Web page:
"... can override variables and methods ..."
    incorrect. A class data member (referred to here as "variable") can NOT be
    overridden.
    Because of this, it is perfectly valid to declare a variable with the same
    name in a subclass, even if the superclass declares it as final (which
    contradicts the next statement).

    14.
    "Actually, to be more precise, subclasses can only access a protected ..."
    Huh ? This statement appears to be redundant with the previous one (it is
    not more precise, it is just misleading) and ambiguous - what exactly are
    you getting at ?

    15.
    "Class variables and class methods exist just once"
    Technically, this is incorrect. But given the context (discussing the
    meaning of the static keyword), it may be forgiven, but I think it may be
    misleading. But even more technically (if you want to get nitty-gritty), it
    is still incorrect.
    Better written as:
    "static Class variables, methods, initializers, and inner classes exist just
    once per class loader [not per VM as some might suspect]"

    16.
    "An interface is like an abstract class, except it can't implement any of
    its methods"
    Huh ? Very misleading. Perhaps you mean:
    "An interface is like an abstract class, except all methods are pure virtual
    [I use this term since there is contrasting to C++], where an abstract class
    defines none, some or all methods as pure virtual"

    17.
    "classes can implement as many interfaces as they like, as long as they
    provide implementations of the methods"
    Very misleading.
    "non-abstract classes [or concrete classes depending on preferred
    terminology] can implement as many interface as they like, as long as they
    provide implementations of all implemented interface methods."

    18.
    Declaring to catch ArrayIndexOutOfBoundsException is poor form. You might
    want to distinguish the three types of Throwables; checked exceptions,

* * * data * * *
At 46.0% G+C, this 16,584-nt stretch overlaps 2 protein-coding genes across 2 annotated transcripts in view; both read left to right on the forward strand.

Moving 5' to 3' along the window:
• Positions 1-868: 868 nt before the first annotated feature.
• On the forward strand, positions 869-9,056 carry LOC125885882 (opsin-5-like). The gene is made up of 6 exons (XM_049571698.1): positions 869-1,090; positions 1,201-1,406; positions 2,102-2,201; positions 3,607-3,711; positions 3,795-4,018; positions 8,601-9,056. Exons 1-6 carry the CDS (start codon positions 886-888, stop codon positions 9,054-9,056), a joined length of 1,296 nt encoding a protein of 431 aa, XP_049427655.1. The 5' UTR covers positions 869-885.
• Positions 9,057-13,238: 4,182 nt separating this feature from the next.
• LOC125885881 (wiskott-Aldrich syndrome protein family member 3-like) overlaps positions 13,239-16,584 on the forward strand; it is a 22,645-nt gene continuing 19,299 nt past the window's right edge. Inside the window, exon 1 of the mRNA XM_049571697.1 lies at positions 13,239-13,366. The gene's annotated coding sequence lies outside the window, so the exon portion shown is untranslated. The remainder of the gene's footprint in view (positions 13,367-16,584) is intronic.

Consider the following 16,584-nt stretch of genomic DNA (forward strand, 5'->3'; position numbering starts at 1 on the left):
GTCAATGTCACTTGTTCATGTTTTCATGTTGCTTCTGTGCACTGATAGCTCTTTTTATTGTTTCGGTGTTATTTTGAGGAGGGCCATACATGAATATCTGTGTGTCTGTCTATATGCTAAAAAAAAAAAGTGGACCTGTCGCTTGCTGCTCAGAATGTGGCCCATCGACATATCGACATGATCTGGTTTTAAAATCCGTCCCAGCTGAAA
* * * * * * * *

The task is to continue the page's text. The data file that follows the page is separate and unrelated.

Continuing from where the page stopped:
unchecked exceptions, and errors. You could then go on to say that declaring
    to catch unchecked exceptions is generally bad practice and change your
    example to use a checked exception. Declaring to catch unchecked exceptions
    can sometimes be justified, but the example given can never be justified
    (catching ArrayIndexOutOfBoundsException can never be justified).

    19.
    The whole "exceptions" paragraph(s) leads me to speculate if the author
    understands the Java exception handling mechanism, since there is no
    distinction made between checked and unchecked exceptions. This is
    fundamental knowledge (rather than a technical intricacy) that really should
    be covered.

    If you have any further queries, please feel free to contact me personally:


    --
    Tony Morris
    (BInfTech, Cert 3 I.T.)
    Software Engineer
    (2003 VTR1000F)
    Sun Certified Programmer for the Java 2 Platform (1.4)
    Sun Certified Developer for the Java 2 Platform
     
    Tony Morris, Feb 24, 2004
    #2
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  3. Adam Barr <> scribbled the following:
    > For a book I am working on, I have written a brief (11 page) summary
    > of Java. The intent of this is that an experienced programmer who did
    > not know Java would be able to get enough information to read and
    > understand Java programs (assuming they also read the documentation of
    > specific classes used). It is not meant to be a 100% complete summary